RLE Recent Papers

App-Based Saccade Latency and Directional Error Determination Across the Adult Age Spectrum

H.-Y. Lai, G. Saavedra-Pena, C. G. Sodini, T. Heldt, V. Sze, “App-based saccade latency and directional error determination across the adult age spectrum,” IEEE Transactions on Biomedical Engineering (TBME), Vol. 69, No. 2, pp. 1029 – 1039, February 2022. [ PDF ]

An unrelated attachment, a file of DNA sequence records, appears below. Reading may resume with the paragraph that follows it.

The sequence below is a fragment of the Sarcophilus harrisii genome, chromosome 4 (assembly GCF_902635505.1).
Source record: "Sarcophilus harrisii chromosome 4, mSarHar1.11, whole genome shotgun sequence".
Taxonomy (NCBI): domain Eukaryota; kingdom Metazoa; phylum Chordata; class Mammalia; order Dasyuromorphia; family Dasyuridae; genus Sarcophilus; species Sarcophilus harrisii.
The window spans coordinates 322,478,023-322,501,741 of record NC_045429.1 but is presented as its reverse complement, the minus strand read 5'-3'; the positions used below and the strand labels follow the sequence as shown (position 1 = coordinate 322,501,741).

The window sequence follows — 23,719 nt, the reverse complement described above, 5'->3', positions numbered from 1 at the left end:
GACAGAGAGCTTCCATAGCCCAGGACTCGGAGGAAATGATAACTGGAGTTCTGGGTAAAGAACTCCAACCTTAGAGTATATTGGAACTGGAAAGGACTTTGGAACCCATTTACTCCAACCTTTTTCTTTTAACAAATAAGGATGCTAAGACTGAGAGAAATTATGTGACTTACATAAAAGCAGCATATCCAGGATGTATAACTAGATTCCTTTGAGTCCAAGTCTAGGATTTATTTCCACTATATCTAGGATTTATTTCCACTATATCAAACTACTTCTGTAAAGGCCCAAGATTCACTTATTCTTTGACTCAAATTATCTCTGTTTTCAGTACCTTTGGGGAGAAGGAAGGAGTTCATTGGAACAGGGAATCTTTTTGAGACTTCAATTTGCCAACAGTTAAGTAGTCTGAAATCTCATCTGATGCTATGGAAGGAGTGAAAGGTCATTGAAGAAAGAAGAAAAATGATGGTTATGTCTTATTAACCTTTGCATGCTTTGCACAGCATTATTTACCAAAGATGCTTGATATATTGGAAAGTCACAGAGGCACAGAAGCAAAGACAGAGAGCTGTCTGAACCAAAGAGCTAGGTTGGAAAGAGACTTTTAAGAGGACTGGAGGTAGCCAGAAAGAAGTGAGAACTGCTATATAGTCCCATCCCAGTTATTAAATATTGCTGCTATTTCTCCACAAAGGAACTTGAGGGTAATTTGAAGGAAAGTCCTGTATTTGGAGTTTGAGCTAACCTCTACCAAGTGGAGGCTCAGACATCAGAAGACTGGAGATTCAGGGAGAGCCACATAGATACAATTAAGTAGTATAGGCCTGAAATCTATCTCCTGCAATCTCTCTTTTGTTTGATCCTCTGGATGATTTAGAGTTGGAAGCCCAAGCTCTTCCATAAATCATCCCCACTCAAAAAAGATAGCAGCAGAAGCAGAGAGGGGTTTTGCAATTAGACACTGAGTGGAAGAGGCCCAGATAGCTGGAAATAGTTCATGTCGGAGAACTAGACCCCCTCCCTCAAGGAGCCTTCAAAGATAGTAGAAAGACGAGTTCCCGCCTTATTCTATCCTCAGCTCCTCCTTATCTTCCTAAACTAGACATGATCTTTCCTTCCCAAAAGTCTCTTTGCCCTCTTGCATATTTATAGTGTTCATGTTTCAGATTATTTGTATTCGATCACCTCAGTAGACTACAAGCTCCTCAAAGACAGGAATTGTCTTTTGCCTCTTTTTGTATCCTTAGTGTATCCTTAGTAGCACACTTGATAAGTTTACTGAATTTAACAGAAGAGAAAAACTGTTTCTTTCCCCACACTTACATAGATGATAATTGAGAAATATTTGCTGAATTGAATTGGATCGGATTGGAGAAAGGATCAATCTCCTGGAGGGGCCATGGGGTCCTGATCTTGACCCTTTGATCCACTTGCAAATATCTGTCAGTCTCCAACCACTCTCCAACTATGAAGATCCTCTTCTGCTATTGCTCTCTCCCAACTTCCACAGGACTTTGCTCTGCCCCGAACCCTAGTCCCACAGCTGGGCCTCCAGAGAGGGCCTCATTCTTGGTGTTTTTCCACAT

Objective: We aid in neurocognitive monitoring outside the hospital environment by enabling appbased measurements of visual reaction time (saccade latency) and directional error rate in a cohort of subjects spanning the adult age spectrum. Methods: We developed an iOS app to record subjects with the frontal camera during pro- and anti-saccade tasks. We further developed automated algorithms for measuring saccade latency and directional error rate that take into account the possibility that it might not always be possible to determine the eye movement from app-based recordings. Results: To measure saccade latency on a tablet, we ensured that the absolute timing error between on-screen task presentation and the camera recording is within 5 ms. We collected over 235,000 eye movements in 80 subjects ranging in age from 20 to 92 years, with 96% of recorded eye movements either declared good or directional errors. Our error detection code achieved a sensitivity of 0.97 and a specificity of 0.97. Confirming prior reports, we observed a positive correlation between saccade latency and age while the relationship between directional error rate and age was not significant. Finally, we observed significant intra- and intersubject variations in saccade latency and directional error rate distributions, which highlights the importance of individualized tracking of these visual digital biomarkers. Conclusion and Significance: Our system and algorithms allow ubiquitous tracking of saccade latency and directional error rate, which opens up the possibility of quantifying patient state on a finer tim